Here at Pohara we are parked beside a dinky little van named Dora, loving painted and decorated with flowers by her owner. We had 4zees with a group of campers including Dora’s owner yesterday, but sadly her name escapes us. But we remember that she is from the Wairarapa, lives in a lifestyle village rather like our own, and we have friends in common!
Pretty little Dora
Today was a great day to do some more sight-seeing, not quite as hot and sticky as the previous day. We had decided to visit Totaranui, because we had never been there before. Our trip started with driving through a hole hacked out of the rock right here in Pohara, and then we were on our way.
We reached the end of the sealed road and turned onto a 10km wiggly unsealed road to take us down to Totaranui on the coast.
There is a huge DOC campground at Totaranui, which is on the edge of the mighty Abel Tasman National Park. The place was teeming with walkers, all keen to walk the tracks throughout the park. Outside the DOC office we saw a group of them all getting instructions.
Crowds of campers were milling about down on the beach, ready to board the water taxis and get on their way. Most of them looked young and fit, but there was a sprinkling of older trampers there too.
Views of the beach
Inside the DOC office, we read about Perrine Moncrieff, the founder of the Abel Tasman National Park. She wanted to save this pristine area from the loggers, and the MP for Nelson presented the case to Parliament. 1942 was the anniversary of Abel Tasman visit to New Zealand, the park was named in his honour and the Queen of the Netherlands was asked to be patron. And this marvelous piece of the country was saved for everyone to enjoy.
Back in the car we went, up the hill, and took the other unpaved road down to Awaroa Bay. This was a bit hair-raising when a huge truck sped towards us on the narrow road. We backed over to the side of the road as the truck drove past, with inches to spare.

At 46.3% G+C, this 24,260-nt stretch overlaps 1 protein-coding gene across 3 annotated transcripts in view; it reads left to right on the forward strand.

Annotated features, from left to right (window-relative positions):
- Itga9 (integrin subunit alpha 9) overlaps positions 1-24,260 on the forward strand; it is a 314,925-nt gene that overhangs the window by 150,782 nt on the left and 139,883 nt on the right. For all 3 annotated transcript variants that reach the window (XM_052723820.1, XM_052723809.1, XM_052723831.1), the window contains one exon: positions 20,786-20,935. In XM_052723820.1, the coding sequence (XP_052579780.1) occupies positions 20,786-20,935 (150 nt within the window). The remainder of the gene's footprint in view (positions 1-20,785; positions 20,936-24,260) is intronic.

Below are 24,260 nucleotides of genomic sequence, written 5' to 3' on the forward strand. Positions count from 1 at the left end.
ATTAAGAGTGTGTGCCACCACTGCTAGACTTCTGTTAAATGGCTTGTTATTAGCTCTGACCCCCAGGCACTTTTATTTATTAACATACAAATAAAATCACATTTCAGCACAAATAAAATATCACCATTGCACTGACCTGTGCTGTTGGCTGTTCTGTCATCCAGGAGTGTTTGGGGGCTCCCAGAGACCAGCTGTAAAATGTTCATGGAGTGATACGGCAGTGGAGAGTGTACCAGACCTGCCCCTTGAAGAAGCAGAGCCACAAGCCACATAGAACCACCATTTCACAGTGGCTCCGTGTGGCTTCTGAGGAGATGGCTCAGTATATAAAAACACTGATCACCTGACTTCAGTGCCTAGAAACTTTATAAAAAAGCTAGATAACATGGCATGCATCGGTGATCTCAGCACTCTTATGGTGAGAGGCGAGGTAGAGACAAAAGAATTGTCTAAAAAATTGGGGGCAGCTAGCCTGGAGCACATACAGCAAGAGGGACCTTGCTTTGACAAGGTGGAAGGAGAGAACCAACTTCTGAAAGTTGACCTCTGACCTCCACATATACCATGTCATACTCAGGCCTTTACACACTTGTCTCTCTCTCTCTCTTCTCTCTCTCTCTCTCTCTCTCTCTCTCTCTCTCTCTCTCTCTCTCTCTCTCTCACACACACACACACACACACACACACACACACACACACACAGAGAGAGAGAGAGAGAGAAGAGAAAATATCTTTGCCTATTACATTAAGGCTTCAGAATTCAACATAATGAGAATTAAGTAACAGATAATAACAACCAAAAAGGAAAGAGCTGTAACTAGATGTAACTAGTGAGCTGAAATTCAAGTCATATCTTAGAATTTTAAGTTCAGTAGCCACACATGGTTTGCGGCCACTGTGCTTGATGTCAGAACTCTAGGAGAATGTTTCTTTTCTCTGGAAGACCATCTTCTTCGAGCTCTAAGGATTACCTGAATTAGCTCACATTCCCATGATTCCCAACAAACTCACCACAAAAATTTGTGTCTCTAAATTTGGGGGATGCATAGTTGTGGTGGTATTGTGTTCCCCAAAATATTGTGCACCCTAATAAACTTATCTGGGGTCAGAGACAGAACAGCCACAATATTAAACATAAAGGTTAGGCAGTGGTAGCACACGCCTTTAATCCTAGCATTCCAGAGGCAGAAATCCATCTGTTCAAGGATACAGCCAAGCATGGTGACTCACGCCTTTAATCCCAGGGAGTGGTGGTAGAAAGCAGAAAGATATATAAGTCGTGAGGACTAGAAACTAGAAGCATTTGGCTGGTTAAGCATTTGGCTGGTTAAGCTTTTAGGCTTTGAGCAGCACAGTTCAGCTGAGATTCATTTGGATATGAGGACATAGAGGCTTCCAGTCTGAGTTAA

Awaroa Bay has two claims to fame. The beautiful private beach in the Abel Tasman Park was put up for sale, “Best beach on the planet on the market for two million dollars”, said the headline. Adam Gardner and Duane Major, a couple of good Kiwi blokes, weren’t going to stand by and let that happen, so they set up a Give-a-little page. The public got behind them, as did other big players, and the money was raised to purchase the beach. We couldn’t walk on the very special white sand beach as it was across the estuary, but zoomed in for a photo.
Our special beach, now owned by all
The bay is also home to the endangered pateke (brown teal) and young captive bred juvenile birds have been released here in the hope that they will thrive and mate. These birds are being closely monitored as there are only about 2000 birds left in the wild.
We continued our slow drive back over the hill, and stopped at Tata Beach while we ate our picnic lunch in the sun. The beach was busy, with swimmers and kayakers, others sunbathing, or walking along the sand.
There was a memorial mosaic bench on the beach, made in the memory of a young woman who had passed away, by four friends. It really was a work of art and incorporated commercial tiles, together with mosaics made from pottery, glass and beads.
In memory of Kelly
Yurts as holiday homes
Lastly, we stopped off at Liger Bay (Named by Abel Tasman as Murderers Bay) to view the Abel Tasman Monument. We were entertained by the antics of a cheeky weka as we walked up the path.
The flightless weka
View over Liger Bay
Then it was just a short drive back to Pohara, back through the hole in the rock –maybe it looks different from this side. It was great to see parts of the country we hadn’t traveled to before.
Coming back through
Another beautiful sunset